2 March 2010 Polarized Raman spectroscopy of bone tissue: watch the scattering
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Proceedings Volume 7548, Photonic Therapeutics and Diagnostics VI; 754848 (2010) https://doi.org/10.1117/12.841977
Event: SPIE BiOS, 2010, San Francisco, California, United States
Abstract
Polarized Raman spectroscopy is widely used in the study of molecular composition and orientation in synthetic and natural polymer systems. Here, we describe the use of Raman spectroscopy to extract quantitative orientation information from bone tissue. Bone tissue poses special challenges to the use of polarized Raman spectroscopy for measurement of orientation distribution functions because the tissue is turbid and birefringent. Multiple scattering in turbid media depolarizes light and is potentially a source of error. Using a Raman microprobe, we show that repeating the measurements with a series of objectives of differing numerical apertures can be used to assess the contributions of sample turbidity and depth of field to the calculated orientation distribution functions. With this test, an optic can be chosen to minimize the systematic errors introduced by multiple scattering events. With adequate knowledge of the optical properties of these bone tissues, we can determine if elastic light scattering affects the polarized Raman measurements.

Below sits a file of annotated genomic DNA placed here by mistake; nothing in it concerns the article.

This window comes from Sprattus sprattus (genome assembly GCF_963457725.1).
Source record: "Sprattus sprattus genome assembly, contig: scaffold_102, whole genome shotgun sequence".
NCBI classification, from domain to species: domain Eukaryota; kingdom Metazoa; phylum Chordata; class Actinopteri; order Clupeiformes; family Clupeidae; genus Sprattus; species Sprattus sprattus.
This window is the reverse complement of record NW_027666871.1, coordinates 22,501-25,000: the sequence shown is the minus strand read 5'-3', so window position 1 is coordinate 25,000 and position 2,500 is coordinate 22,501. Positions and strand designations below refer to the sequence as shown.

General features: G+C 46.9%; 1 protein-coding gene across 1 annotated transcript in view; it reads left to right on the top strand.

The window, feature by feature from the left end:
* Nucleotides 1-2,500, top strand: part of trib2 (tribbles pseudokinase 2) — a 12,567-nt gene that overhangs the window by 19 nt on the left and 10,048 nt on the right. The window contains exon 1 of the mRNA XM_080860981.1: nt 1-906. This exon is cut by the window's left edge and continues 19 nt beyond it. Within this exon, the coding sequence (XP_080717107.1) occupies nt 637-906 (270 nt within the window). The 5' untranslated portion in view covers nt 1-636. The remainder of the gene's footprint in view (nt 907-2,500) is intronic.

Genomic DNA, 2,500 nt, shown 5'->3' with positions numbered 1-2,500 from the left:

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Mekhala Raghavan, Nadder D. Sahar, Robert H. Wilson, Mary-Ann Mycek, Nancy Pleshko, David H. Kohn, Michael D. Morris, "Polarized Raman spectroscopy of bone tissue: watch the scattering", Proc. SPIE 7548, Photonic Therapeutics and Diagnostics VI, 754848 (2 March 2010); doi: 10.1117/12.841977; https://doi.org/10.1117/12.841977
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